There is something interesting about the language barrier. Whereas music, especially that aimed at the modern mainstream audience, relies heavily on the direct communication of the lyrics to engage with the listener, take that connection away and you force people to engage with the music in purely emotional terms. That is what makes Nadie Se Entera, for me at least, such an interesting prospect. It is sung in Spanish and I have very little skill in that language. So where does that leave me?
It leaves me appreciating the other factors, the more emotive and less tangible ones that make up the song. The blend of urban club beats and sassy salsa grooves, the emotion in the voice rather than the meaning in the lyrics, the way that the song meanders through some sultry moves rather than sticks to tried and tested four-four templates, the space that allows the beats and voice room to do their work and the fact that even without the lyrical communication the song is wonderfully sensual, in an uptown, urban, digital sort of way.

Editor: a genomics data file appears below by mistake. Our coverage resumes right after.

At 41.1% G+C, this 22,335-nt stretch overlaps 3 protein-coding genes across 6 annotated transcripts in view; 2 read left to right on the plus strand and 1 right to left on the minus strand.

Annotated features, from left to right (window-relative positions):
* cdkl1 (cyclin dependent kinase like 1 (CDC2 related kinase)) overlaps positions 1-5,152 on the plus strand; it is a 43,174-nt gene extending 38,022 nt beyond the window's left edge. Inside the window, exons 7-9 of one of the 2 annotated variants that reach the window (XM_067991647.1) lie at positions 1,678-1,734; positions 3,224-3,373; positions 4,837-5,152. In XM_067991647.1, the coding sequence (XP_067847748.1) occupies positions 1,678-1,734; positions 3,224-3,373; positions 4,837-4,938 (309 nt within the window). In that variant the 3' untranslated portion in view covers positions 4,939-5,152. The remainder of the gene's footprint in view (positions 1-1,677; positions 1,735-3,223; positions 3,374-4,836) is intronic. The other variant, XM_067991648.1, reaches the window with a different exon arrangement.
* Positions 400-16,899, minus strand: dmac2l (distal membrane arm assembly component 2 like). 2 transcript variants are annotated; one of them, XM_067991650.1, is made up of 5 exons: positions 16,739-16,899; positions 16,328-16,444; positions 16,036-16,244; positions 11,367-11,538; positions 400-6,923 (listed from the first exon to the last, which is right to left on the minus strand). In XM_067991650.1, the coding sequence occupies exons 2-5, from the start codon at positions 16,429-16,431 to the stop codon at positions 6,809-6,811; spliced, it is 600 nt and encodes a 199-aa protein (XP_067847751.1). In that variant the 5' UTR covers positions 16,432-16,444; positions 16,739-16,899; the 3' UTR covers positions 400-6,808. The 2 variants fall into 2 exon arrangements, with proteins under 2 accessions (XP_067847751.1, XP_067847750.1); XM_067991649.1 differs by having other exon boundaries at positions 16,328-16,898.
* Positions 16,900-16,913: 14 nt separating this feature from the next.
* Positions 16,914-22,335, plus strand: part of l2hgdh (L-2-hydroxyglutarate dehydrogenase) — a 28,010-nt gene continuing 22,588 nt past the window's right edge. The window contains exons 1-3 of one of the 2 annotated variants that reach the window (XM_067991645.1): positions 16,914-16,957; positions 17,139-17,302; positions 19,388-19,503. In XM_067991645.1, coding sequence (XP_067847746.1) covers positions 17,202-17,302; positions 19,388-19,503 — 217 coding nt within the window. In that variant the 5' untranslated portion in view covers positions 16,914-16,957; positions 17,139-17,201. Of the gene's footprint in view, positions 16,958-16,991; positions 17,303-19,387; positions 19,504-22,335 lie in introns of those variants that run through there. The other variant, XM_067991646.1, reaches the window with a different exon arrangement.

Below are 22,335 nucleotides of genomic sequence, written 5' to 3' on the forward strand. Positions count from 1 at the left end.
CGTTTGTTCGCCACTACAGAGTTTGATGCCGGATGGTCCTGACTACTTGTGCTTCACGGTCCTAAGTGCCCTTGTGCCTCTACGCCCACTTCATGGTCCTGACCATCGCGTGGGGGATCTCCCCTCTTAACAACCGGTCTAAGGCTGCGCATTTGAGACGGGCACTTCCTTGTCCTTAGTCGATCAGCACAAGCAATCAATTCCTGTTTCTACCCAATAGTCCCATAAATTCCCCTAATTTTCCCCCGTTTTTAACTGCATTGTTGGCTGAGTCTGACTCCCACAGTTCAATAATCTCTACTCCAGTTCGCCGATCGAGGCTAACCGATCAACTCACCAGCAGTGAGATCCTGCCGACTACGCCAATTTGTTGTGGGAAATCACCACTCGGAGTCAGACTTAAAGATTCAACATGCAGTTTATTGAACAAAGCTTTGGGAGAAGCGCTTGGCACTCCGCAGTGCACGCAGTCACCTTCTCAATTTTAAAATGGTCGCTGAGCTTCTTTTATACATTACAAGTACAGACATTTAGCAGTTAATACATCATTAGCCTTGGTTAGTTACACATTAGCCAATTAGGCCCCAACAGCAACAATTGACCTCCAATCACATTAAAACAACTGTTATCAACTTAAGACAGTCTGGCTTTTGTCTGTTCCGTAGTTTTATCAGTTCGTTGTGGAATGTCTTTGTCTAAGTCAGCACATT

All too often we listen to lyrics rather than the song itself but with the world becoming a smaller and more mixed place, culturally speaking, with English becoming less and less the go-to language to work in, with more music reflecting an artists roots rather than their desired destination, we are going to have to start listening to music more holistically, more thoroughly and more appreciatively again. And that can only be a good thing. Right?
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